ZZ Frequently Asked Questions

What is EEW?

The California Earthquake Early Warning System marries a smartphone application with traditional alert and warning delivery methods such as Wireless Emergency Alerts (WEA). The system use ground motion sensors from across the state to detect earthquakes before humans can feel them and notifies you in real time.

How much advance notice will I get?

That will depend how far you are from the origin of the earthquake. For example during the Loma Prieta Earthquake those attending the World Series Game at Candlestick Park would have received approximately 20 seconds of advance notice and Marina District would have received approximately 22 seconds of advance notice.

Who will receive these notifications?

You will automatically receive Wireless Emergency Alerts on your WEA-enabled phone. However, the “MyShake” application from the App store or Google Play will allow people to receive alerts when they don’t have cell phone services but do have WiFi and thus far has shown to be faster than other alert delivery methods. 

WEA alerts will be issued more significant earthquakes (magnitude 5 or greater) and the “MyShake” app is designed to alert the public to a wider range intensities (magnitude 4.5 or greater).

OES encourages all Californians to download the application so that they can have redundancy and receive alerts from both sources.

Is there an area that will not receive advance notification?

Those very near the origin of the earthquake may not receive an alert BEFORE they feel shaking. The farther users are away from the origin the more advance notice they will receive.

Who issues the alert?

The new system automatically generates alerts through the California Integrated Seismic Network.

What can I do with a few seconds notice?

Even a few seconds of advance notice can be lifesaving. At a minimum these rapid response alerts will allow users to drop, cover and hold on during an earthquake.

This is why the state encourages all users to update their phone setting to allow alerts.

Who is involved in the CISN?

As mentioned above, CISN is a consortium of geological experts from across the western united states including: Cal OES, USGS, CGS, UC Berkeley, Cal Tech, Lawrence Livermore Lab, DWR, UC Santa Barbara, UC San Diego, University of Washington, University of Oregon and University of Nevada Reno among other contributing organizations.

How can I get the app?

It is available for free in the Apple App Store and Google Play.

What if I don’t have a smart phone, can’t use one or and/or am part of a vulnerable group?

OES is collaborating with organizations to develop products to deliver alerts to communities with access and functional needs.

I live in an area where there aren’t earthquakes. Why do I need this?

There is earthquake risk throughout the state. If earthquakes are large enough, the energy spreads far wider than most imagine. For instance, when the Coalinga earthquake occurred in 1983, it was a magnitude 6.2 event and had a shake intensity of VII (severe). Shaking was felt from Los Angeles to Lassen County as well as in Nevada.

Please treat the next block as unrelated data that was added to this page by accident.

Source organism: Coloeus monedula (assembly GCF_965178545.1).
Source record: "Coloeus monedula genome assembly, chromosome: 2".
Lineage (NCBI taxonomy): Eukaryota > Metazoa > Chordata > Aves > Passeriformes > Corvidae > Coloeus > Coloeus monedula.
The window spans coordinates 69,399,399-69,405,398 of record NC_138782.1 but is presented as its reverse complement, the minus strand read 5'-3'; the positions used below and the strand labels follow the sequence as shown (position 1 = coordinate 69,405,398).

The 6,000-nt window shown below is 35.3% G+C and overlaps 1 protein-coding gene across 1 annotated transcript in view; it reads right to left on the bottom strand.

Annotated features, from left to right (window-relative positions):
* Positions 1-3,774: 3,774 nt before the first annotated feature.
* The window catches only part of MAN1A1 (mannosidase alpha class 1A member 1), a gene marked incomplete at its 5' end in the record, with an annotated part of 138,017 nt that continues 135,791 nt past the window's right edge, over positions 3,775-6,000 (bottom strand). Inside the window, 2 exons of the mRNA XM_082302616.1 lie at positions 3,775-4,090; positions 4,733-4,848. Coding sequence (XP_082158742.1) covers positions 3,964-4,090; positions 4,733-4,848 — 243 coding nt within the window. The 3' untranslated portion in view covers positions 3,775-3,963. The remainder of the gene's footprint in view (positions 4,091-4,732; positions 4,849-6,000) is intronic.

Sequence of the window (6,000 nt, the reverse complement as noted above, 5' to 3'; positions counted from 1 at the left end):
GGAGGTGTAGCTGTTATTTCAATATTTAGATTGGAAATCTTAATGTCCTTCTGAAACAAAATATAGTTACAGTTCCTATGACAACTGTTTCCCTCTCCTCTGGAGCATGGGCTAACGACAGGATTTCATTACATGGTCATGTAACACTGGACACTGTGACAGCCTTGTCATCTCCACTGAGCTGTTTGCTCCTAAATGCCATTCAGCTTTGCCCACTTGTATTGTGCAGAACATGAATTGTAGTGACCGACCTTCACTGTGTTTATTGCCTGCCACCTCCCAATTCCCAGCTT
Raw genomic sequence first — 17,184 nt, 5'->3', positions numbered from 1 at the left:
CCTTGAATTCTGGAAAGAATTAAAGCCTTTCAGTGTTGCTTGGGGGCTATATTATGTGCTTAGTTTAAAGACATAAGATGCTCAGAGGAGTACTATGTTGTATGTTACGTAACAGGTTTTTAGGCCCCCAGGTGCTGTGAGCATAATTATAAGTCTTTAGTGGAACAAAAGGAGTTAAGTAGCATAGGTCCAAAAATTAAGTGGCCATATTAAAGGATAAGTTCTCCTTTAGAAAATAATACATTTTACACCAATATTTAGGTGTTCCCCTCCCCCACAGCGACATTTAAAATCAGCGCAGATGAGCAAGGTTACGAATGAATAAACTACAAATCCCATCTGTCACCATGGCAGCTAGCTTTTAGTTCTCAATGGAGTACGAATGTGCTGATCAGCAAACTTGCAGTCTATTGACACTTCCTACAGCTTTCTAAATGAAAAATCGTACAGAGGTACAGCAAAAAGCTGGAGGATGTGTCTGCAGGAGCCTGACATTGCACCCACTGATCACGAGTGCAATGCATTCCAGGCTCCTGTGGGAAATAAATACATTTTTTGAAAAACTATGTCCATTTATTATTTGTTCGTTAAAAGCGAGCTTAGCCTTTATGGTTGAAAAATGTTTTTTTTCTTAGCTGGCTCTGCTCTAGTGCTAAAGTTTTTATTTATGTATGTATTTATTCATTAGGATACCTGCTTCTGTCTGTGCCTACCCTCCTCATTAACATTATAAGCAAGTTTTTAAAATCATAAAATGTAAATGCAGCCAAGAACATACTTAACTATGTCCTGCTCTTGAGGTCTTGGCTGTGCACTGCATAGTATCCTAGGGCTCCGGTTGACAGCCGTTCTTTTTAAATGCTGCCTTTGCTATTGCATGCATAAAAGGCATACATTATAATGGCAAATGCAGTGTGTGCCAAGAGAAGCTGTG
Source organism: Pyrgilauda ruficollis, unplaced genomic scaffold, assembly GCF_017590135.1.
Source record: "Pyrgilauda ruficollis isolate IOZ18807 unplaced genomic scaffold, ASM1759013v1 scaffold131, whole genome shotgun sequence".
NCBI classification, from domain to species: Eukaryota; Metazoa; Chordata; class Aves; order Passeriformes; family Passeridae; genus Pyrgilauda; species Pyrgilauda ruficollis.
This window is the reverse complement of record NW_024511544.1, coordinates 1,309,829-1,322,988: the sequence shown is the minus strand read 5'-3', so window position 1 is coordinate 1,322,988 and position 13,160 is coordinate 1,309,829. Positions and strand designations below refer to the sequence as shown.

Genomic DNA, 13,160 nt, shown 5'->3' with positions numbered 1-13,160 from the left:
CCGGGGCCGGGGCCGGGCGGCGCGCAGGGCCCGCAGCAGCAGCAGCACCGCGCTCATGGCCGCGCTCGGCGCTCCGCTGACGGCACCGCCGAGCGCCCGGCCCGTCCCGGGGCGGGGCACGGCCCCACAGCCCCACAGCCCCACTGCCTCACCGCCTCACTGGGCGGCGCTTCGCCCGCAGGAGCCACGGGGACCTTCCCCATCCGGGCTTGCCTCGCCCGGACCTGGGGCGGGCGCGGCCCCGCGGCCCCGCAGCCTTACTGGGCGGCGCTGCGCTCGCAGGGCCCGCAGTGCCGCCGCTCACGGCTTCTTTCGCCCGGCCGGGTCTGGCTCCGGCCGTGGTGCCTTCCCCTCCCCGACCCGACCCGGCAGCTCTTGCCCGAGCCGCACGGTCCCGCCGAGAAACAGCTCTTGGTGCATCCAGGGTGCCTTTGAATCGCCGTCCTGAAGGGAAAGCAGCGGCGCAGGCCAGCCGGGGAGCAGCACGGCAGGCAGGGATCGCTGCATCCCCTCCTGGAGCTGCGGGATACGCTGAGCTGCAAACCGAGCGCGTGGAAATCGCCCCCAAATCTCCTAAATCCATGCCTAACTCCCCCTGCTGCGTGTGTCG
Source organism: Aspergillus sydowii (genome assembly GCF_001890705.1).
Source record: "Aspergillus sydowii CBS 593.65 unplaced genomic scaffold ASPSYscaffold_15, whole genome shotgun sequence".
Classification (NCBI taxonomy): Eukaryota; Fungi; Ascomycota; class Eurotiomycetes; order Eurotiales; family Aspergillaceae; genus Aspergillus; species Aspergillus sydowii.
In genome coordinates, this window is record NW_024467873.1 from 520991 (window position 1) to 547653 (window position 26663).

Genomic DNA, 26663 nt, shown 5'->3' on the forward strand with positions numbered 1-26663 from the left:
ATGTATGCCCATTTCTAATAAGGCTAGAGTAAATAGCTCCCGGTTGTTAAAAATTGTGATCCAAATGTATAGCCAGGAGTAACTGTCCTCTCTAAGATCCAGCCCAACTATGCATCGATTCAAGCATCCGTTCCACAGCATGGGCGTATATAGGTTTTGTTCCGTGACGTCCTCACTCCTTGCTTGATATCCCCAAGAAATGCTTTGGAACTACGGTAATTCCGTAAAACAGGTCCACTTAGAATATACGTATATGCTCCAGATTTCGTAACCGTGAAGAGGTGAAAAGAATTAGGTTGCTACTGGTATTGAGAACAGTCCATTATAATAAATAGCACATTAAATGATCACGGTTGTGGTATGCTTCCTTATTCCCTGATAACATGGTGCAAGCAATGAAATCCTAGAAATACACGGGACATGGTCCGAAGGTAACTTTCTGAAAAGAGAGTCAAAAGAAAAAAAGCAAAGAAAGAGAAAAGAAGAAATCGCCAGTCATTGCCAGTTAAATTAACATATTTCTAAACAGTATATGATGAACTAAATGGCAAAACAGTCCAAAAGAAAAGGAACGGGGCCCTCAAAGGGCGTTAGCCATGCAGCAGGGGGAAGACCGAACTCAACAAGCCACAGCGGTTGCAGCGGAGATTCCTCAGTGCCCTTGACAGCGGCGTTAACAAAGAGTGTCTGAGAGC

On top of known high earthquake hazard zones, earthquake occur on previously unknown faults, in fact that was the case for both the Ridgecrest and Northridge Earthquakes. 

There is also the need to be prepared as people travel throughout the state. 

What will a WEA alert look like, on my phone? Will my phone make the same sounds as when it is notifying me of a missing child?

EEW alerts will look, and sound like other emergency alerts. The message will say “Earthquake, earthquake. Expect Shaking. Drop Cover and Hold On. Take protective actions.” 

What earthquake magnitude is necessary to receive a notification?

See above, The system will send geo-targeted alerts based on shake intensity in your area. Shake intensity is derived from a variety of factors including depth, geology and earthquake magnitude.

What should I do once I receive the alert or feel an earthquake?

Drop, cover and hold on OR for those in wheel chairs “lock, cover and hold on.”

What are the other benefits of EEW?

In addition to providing rapid notification through WEA and the application, the system allows automatic actions like: slowing down trains, opening fire station doors, alerting medical personnel to halt medical procedures and more.

Are other Countries already using this technology?

Yes. Japan, Taiwan, South Korea, Mexico, Italy, China among others use similar early warning systems. California is the first state in the nation to provide this sort of rapid alerting.

Is it possible that I will receive a false alert or not receive an alert at all before I feel an earthquake?

This is new technology that will be continually refined. All of the earthquake data gathered following launch will allow the system to be improved in the months and years to come.

Will the application collect my data?

The application will store high level location data at the time of an earthquake but no personally identifiable information will be collected.

Will the application make my cell phone’s battery drain faster?

As is the case, with any application running in the background of your phone, battery life will be affected. The Android version does has a special “battery saver” mode that can be enabled.

Are there cyber security concerns with the system?

The Office of Emergency Services has worked state cyber security experts and outside industry specialists to ensure the app is safe to use.

Will you be testing the application?

Users may receive occasional test messages. These messages will used to test and improve the functionality of the application and do not require any action on behalf of the user.

Will the application work outside the state?

Currently the live alerts are limited just to California. It is possible that users just outside state’s borders may receive notifications